Day 10: Day trip to Potsdam
The last thing that we have on our 10-day itinerary for Germany is a day trip to the Palaces and Parks of Potsdam. Even though I have listed it at the end, I suggest you do this on Day 9 so that you have adequate time to get to the airport on Day 10.
Potsdam, less than an hour away from Berlin, is the perfect day trip destination. It is filled with stunning Rococo palaces, huge parks, an old Dutch Quarter, and so much more.
Visit Schloss Sanssouci
The first thing that you should do while visiting Potsdam is check out Sanssouci Palace. It was King Frederick the Great’s summer residence and his favorite palace.
Find proof of it on the walls of Sanssouci in the art that adorns it. A new form of Rococo, a version that incorporated French, Prussian, and Dutch influences, took birth at Sanssouci. This was called Friedrichian Rococo after the King who had taken lots of time incorporating his own ideas into designing the palace.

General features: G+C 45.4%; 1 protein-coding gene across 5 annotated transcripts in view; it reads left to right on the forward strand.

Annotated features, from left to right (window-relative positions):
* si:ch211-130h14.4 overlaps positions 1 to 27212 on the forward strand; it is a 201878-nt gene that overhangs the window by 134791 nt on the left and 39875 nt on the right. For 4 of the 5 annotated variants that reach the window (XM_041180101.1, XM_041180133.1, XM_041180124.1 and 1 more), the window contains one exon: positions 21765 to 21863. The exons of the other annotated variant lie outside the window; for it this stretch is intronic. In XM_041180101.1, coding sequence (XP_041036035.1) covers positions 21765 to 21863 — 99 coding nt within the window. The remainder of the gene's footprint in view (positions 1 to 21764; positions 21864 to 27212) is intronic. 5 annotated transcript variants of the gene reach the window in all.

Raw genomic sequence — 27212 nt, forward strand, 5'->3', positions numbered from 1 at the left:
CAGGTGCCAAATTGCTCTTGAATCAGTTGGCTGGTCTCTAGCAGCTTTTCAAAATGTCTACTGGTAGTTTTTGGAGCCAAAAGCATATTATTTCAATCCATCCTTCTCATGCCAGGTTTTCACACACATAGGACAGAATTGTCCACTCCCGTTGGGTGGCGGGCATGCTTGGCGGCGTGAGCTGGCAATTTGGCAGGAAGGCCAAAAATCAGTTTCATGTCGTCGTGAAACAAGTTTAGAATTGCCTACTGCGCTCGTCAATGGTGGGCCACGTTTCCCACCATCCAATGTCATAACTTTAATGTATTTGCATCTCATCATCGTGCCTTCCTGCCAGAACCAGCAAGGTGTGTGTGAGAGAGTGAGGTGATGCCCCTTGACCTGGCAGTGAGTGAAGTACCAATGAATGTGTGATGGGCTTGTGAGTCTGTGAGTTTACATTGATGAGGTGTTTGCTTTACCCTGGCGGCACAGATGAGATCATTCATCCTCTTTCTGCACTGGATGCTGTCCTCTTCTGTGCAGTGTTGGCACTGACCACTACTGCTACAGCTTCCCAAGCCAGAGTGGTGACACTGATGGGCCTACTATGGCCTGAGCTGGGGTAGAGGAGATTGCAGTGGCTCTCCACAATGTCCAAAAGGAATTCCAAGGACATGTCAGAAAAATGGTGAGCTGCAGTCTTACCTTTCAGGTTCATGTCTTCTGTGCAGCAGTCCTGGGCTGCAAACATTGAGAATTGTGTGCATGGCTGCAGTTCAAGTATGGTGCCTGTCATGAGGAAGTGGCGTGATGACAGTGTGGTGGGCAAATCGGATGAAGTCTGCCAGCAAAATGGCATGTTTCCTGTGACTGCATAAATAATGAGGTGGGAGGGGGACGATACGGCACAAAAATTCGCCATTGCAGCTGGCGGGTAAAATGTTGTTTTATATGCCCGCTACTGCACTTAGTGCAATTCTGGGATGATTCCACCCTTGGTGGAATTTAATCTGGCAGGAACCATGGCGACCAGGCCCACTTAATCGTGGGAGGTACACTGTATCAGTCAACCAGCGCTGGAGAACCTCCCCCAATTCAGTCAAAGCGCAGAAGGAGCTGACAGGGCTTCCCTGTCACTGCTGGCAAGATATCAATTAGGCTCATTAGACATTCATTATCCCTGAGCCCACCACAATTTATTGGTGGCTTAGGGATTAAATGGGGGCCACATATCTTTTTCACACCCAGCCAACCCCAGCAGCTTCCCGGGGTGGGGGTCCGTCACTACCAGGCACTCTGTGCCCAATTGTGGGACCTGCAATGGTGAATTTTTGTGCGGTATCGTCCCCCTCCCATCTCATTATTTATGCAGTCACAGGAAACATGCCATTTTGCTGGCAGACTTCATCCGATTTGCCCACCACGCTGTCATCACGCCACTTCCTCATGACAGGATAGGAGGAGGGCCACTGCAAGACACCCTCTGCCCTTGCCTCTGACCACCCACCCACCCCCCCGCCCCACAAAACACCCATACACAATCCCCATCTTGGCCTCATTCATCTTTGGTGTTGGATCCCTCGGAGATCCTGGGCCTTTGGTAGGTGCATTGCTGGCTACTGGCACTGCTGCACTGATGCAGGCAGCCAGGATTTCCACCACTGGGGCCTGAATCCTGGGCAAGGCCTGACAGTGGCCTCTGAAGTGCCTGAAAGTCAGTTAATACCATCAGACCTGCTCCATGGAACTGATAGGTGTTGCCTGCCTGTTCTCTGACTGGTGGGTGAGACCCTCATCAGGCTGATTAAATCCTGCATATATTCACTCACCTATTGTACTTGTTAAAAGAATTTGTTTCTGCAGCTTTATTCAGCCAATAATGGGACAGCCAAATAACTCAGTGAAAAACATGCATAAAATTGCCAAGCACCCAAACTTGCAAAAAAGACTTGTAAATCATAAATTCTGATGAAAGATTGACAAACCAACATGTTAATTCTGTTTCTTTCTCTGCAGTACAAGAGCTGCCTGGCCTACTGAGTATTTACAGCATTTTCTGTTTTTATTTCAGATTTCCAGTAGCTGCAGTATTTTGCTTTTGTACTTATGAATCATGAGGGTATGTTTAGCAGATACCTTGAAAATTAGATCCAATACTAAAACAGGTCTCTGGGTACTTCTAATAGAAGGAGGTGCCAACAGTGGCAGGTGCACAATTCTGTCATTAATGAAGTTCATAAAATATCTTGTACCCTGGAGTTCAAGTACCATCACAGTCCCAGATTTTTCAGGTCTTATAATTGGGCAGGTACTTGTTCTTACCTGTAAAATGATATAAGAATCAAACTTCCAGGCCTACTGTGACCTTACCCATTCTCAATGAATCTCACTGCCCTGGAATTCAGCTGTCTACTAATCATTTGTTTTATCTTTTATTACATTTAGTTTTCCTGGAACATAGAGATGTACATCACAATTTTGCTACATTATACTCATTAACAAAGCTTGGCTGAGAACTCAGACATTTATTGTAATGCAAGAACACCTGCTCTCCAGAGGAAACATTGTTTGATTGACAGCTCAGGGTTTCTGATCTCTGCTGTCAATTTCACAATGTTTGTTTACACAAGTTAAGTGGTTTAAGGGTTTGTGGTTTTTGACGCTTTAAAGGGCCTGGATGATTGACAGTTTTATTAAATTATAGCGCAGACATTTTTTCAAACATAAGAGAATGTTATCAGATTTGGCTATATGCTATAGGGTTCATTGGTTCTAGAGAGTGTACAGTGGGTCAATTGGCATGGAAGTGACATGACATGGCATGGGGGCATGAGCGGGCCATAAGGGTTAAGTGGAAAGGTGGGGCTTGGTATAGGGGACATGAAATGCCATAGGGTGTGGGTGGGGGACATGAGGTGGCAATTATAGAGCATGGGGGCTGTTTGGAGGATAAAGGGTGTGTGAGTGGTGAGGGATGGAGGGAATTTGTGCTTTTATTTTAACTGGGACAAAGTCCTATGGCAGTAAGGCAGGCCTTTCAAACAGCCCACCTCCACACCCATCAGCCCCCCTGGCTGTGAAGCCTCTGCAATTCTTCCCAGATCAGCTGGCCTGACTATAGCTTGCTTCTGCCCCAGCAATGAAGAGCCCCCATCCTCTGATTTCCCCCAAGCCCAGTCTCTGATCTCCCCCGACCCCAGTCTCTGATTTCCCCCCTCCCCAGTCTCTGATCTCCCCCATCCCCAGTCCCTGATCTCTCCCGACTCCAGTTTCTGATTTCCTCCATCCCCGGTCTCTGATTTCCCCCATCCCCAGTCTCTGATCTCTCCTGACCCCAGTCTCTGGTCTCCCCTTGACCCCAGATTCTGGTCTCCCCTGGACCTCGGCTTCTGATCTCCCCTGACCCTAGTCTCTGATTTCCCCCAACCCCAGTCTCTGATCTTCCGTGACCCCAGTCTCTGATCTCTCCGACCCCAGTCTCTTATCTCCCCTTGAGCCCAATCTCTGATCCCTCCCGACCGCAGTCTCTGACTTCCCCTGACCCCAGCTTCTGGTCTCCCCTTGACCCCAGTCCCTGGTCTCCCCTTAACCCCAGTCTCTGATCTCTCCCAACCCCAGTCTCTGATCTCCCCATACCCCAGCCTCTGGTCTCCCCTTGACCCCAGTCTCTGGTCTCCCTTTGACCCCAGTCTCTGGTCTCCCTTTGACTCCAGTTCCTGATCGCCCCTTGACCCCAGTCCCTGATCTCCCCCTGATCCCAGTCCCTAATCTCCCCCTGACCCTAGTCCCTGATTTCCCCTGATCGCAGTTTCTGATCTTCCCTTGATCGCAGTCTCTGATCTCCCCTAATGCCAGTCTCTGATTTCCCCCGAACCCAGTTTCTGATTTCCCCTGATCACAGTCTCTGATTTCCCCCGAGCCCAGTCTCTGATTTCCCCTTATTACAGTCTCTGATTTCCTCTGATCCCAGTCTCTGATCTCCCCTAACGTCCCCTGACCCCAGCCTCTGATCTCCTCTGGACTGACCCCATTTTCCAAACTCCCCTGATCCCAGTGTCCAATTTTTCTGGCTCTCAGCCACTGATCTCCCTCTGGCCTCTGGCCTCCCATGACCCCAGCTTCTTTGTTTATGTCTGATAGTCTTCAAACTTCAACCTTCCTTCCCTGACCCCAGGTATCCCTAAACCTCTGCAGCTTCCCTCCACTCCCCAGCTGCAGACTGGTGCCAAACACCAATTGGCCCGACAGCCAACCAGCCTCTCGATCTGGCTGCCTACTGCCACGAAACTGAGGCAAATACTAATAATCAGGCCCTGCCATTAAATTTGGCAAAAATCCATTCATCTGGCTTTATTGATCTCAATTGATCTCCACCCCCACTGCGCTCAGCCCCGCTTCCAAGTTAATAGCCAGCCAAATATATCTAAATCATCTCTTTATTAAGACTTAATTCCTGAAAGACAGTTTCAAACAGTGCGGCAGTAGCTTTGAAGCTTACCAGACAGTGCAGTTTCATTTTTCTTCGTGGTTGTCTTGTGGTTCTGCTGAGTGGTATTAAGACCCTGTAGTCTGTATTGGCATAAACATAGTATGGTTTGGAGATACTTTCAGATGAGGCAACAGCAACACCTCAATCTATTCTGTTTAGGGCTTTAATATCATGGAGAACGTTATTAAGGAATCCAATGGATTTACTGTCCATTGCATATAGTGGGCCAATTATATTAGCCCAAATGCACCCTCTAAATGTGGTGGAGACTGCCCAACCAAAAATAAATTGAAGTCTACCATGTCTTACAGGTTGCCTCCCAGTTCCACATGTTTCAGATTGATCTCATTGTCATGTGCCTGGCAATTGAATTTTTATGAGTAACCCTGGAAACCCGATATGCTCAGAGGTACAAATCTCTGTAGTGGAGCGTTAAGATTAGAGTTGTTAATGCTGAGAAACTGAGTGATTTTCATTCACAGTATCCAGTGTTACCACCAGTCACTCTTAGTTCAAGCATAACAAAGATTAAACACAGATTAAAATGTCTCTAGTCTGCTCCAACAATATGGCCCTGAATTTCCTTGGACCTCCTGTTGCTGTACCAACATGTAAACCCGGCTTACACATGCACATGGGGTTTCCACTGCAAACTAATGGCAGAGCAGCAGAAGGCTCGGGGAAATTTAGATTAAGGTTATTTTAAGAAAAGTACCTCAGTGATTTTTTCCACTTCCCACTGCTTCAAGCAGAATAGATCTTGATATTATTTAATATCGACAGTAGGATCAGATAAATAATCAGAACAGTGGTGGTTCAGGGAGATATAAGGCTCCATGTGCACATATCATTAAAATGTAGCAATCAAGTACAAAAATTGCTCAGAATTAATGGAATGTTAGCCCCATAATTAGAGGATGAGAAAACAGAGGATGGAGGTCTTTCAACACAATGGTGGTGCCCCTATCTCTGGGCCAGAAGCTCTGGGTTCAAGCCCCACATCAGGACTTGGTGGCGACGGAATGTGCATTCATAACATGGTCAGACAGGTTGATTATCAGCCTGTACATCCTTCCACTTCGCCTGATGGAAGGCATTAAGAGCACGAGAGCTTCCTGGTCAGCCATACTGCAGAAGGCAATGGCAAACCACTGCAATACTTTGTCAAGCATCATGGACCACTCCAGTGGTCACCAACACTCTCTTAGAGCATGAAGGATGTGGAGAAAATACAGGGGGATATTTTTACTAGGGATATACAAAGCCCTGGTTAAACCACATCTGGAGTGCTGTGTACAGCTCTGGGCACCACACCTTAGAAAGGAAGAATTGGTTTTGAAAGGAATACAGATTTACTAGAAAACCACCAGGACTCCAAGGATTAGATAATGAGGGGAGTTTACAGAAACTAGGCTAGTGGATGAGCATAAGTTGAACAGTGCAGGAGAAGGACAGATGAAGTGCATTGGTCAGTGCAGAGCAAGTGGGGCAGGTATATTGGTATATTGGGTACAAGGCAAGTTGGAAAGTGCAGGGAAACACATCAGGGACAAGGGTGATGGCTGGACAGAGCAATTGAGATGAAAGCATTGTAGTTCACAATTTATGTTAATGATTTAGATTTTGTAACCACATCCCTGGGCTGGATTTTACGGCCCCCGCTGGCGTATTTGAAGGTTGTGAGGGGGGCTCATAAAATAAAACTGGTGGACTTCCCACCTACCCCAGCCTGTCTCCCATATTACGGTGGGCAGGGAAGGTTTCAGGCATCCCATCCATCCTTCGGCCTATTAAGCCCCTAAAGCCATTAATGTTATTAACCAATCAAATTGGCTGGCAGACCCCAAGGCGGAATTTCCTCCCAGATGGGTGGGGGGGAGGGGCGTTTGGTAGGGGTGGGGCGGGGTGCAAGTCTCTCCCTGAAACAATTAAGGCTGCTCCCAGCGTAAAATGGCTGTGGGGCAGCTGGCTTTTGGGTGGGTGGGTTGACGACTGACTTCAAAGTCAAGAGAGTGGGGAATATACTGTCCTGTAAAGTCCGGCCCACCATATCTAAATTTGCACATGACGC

Walk through the resplendent Sanssouci Park
Schloss Sanssouci is located in the middle of a huge Sanssouci Park that is filled with its own temples and follies.
It is a terraced garden that includes several flower gardens, hedges, trees, and vineyards as well as a kitchen garden. Plus, there are marble statues, a Temple of Friendship, the Chinese House, and the Great Fountain to be gaped at. No wonder they call Sanssouci the Versailles of Prussia.
The park is free to enter and walk through.
Explore the Dutch Quarter
Here is a collection of 134, red-brick houses that were built for Dutch immigrants in the early 18th century. I had no clue that this was one of the largest living establishments of the Dutch outside of Netherlands.